In London, wealthy Margot Mary Wendice had a brief love affair with the American writer Mark Halliday while her husband and professional tennis player Tony Wendice was on a tennis tour. Tony quits playing to dedicate to his wife and finds a regular job. She decides to give him a second chance for their marriage. When Mark arrives from America to visit the couple, Margot tells him that she had destroyed all his letters but one that was stolen. Subsequently she was blackmailed, but she had never retrieved the stolen letter. Tony arrives home, claims that he needs to work and asks Margot to go with Mark to the theater. Meanwhile Tony calls Captain Lesgate (aka Charles Alexander Swann who studied with him at college) and blackmails him to murder his wife, so that he can inherit her fortune. But there is no perfect crime, and things do not work as planned.Written by
Claudio Carvalho, Rio de Janeiro, Brazil
John Williams won the 1953 Tony Award (Broadway) for Best Featured Actor in a Play for "Dial M for Murder" as Inspector Hubbard. He re-created the role in this movie. See more »
After Tony removes the reunion photograph from the wall to show it to Swann, he re-hangs it tilted relative to the other pictures next to it. In the next shot Tony is returning to his chair and the picture has been straightened. See more »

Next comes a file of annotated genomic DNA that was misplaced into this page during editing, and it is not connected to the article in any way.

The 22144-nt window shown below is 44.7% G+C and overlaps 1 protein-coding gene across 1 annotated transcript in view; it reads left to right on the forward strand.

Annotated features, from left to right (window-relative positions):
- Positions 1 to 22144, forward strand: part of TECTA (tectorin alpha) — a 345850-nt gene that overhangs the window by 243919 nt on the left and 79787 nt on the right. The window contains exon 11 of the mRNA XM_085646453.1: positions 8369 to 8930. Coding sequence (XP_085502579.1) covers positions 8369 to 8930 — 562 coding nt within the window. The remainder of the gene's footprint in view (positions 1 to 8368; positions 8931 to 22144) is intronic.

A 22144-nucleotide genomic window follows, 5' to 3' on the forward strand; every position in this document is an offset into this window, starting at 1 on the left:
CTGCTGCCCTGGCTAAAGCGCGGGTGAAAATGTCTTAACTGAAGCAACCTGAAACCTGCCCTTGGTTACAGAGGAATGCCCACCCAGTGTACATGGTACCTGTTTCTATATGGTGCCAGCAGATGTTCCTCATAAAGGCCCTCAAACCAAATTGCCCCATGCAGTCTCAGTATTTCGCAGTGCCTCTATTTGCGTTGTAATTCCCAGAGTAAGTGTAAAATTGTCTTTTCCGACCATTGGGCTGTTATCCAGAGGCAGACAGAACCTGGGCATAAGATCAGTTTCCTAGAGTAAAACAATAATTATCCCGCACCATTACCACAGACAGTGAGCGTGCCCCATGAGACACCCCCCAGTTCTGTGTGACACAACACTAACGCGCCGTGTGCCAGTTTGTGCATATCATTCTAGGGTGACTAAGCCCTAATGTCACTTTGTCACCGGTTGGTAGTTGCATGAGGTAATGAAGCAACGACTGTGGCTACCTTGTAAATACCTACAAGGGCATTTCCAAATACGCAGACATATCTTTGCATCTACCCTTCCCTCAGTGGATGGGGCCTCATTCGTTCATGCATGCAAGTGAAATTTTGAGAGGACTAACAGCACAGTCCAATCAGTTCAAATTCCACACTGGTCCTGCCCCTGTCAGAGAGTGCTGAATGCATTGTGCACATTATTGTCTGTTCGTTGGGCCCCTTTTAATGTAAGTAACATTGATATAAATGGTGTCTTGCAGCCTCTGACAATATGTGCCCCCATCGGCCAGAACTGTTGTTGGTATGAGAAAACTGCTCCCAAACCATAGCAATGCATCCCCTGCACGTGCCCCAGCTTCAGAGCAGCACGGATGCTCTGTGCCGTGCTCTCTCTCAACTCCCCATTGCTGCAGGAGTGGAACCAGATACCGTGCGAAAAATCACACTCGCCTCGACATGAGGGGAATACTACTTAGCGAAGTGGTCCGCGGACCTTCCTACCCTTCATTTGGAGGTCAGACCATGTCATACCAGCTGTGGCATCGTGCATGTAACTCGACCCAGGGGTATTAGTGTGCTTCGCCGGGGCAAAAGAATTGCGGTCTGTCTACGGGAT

Undoubtedly, "Dial M for Murder" has a clever plot: Tony Wendice (Ray Milland) plans "the perfect murder" to do away with his wife Margot (Grace Kelly), who cheated on him with novelist Mark (Robert Cummings). He blackmails an old schoolmate into committing the crime and plants clues to mislead the police. But when things don't go according to plan, Tony has to plant new clues and think of another explanation to give the detectives, so that suspicion doesn't fall on him.
The trouble is, the plot is the only interesting thing about this movie, and the characters are defined solely by how they can affect the plot. For instance, Mark writes mystery novels only because this explains his ability to "read" the crime scene. Most of the movie's dialogue is expository: long scenes where the characters debate the minutiae of evidence found at the scene, without an interesting subtext. The movie is known for taking place almost entirely in the Wendices' living room, and Hitchcock does a good job of varying the camera angles to make you forget there's just one set. But he did this even better in "Rear Window," his other 1954 film.
Admittedly, Milland gives an enjoyable performance as the villaintruly a guy you love to hate, a clever and smiling sociopath. But Kelly and Cummings are surprisingly boring for a pair of adulterous lovers. Kelly also proves herself the ancestor of all those female horror- movie characters who go investigating strange noises in their best lingerie.
"Dial M for Murder" is lightweight without actually being funnya fatal combination. Though serious concerns (adultery, murder, the death penalty) underlie the story, we're never made to feel that they are really consequential. It's a cold and mechanical movie, which subordinates everything else to the demands of an intricate plot. Contrast this with something like "Rear Window," whose plot is simple and lacking in twists, but whose characters are vividly drawn and act as though their stories really meant something. Having a clever solution to a mystery does not a great movie make.
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